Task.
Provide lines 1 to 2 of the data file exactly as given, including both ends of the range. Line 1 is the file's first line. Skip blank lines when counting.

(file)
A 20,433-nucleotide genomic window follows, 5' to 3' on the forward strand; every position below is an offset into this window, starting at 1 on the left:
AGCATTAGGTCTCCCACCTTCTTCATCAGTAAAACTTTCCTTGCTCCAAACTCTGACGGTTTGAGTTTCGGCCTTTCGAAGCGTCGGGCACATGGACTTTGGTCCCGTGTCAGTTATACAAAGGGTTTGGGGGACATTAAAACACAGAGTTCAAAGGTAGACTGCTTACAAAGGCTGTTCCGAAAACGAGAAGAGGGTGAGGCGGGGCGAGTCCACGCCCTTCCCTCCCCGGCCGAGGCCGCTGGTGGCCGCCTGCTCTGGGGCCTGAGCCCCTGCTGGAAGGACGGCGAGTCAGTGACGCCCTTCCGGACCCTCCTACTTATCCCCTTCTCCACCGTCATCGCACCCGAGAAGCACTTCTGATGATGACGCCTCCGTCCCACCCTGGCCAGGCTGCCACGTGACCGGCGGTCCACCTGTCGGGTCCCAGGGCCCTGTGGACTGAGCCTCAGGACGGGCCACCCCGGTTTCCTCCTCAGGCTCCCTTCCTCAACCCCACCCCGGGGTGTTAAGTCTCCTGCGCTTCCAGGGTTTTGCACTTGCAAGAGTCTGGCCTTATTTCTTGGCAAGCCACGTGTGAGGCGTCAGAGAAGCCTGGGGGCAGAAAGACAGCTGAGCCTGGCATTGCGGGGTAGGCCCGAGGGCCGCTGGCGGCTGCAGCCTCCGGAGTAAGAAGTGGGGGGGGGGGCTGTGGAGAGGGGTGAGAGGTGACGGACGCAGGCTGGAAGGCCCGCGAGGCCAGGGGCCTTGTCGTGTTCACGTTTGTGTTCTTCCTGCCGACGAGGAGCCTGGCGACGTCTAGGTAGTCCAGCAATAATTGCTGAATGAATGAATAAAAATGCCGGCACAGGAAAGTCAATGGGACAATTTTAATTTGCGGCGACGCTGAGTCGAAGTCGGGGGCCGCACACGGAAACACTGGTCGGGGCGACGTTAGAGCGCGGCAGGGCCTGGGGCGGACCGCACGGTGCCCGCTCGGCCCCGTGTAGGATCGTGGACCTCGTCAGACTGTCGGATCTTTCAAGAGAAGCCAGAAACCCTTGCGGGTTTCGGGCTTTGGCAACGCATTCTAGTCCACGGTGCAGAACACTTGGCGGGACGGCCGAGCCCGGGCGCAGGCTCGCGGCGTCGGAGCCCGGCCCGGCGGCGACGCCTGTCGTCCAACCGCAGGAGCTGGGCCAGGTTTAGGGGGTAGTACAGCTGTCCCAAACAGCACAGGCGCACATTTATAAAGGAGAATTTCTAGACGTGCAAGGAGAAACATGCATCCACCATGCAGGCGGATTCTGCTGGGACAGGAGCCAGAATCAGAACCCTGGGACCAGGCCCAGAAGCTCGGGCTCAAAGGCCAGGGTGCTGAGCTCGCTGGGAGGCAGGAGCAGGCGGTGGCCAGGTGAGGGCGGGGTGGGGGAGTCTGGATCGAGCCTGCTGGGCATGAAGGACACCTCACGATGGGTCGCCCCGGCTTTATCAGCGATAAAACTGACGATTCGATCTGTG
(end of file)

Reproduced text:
A 20,433-nucleotide genomic window follows, 5' to 3' on the forward strand; every position below is an offset into this window, starting at 1 on the left:
AGCATTAGGTCTCCCACCTTCTTCATCAGTAAAACTTTCCTTGCTCCAAACTCTGACGGTTTGAGTTTCGGCCTTTCGAAGCGTCGGGCACATGGACTTTGGTCCCGTGTCAGTTATACAAAGGGTTTGGGGGACATTAAAACACAGAGTTCAAAGGTAGACTGCTTACAAAGGCTGTTCCGAAAACGAGAAGAGGGTGAGGCGGGGCGAGTCCACGCCCTTCCCTCCCCGGCCGAGGCCGCTGGTGGCCGCCTGCTCTGGGGCCTGAGCCCCTGCTGGAAGGACGGCGAGTCAGTGACGCCCTTCCGGACCCTCCTACTTATCCCCTTCTCCACCGTCATCGCACCCGAGAAGCACTTCTGATGATGACGCCTCCGTCCCACCCTGGCCAGGCTGCCACGTGACCGGCGGTCCACCTGTCGGGTCCCAGGGCCCTGTGGACTGAGCCTCAGGACGGGCCACCCCGGTTTCCTCCTCAGGCTCCCTTCCTCAACCCCACCCCGGGGTGTTAAGTCTCCTGCGCTTCCAGGGTTTTGCACTTGCAAGAGTCTGGCCTTATTTCTTGGCAAGCCACGTGTGAGGCGTCAGAGAAGCCTGGGGGCAGAAAGACAGCTGAGCCTGGCATTGCGGGGTAGGCCCGAGGGCCGCTGGCGGCTGCAGCCTCCGGAGTAAGAAGTGGGGGGGGGGGCTGTGGAGAGGGGTGAGAGGTGACGGACGCAGGCTGGAAGGCCCGCGAGGCCAGGGGCCTTGTCGTGTTCACGTTTGTGTTCTTCCTGCCGACGAGGAGCCTGGCGACGTCTAGGTAGTCCAGCAATAATTGCTGAATGAATGAATAAAAATGCCGGCACAGGAAAGTCAATGGGACAATTTTAATTTGCGGCGACGCTGAGTCGAAGTCGGGGGCCGCACACGGAAACACTGGTCGGGGCGACGTTAGAGCGCGGCAGGGCCTGGGGCGGACCGCACGGTGCCCGCTCGGCCCCGTGTAGGATCGTGGACCTCGTCAGACTGTCGGATCTTTCAAGAGAAGCCAGAAACCCTTGCGGGTTTCGGGCTTTGGCAACGCATTCTAGTCCACGGTGCAGAACACTTGGCGGGACGGCCGAGCCCGGGCGCAGGCTCGCGGCGTCGGAGCCCGGCCCGGCGGCGACGCCTGTCGTCCAACCGCAGGAGCTGGGCCAGGTTTAGGGGGTAGTACAGCTGTCCCAAACAGCACAGGCGCACATTTATAAAGGAGAATTTCTAGACGTGCAAGGAGAAACATGCATCCACCATGCAGGCGGATTCTGCTGGGACAGGAGCCAGAATCAGAACCCTGGGACCAGGCCCAGAAGCTCGGGCTCAAAGGCCAGGGTGCTGAGCTCGCTGGGAGGCAGGAGCAGGCGGTGGCCAGGTGAGGGCGGGGTGGGGGAGTCTGGATCGAGCCTGCTGGGCATGAAGGACACCTCACGATGGGTCGCCCCGGCTTTATCAGCGATAAAACTGACGATTCGATCTGTG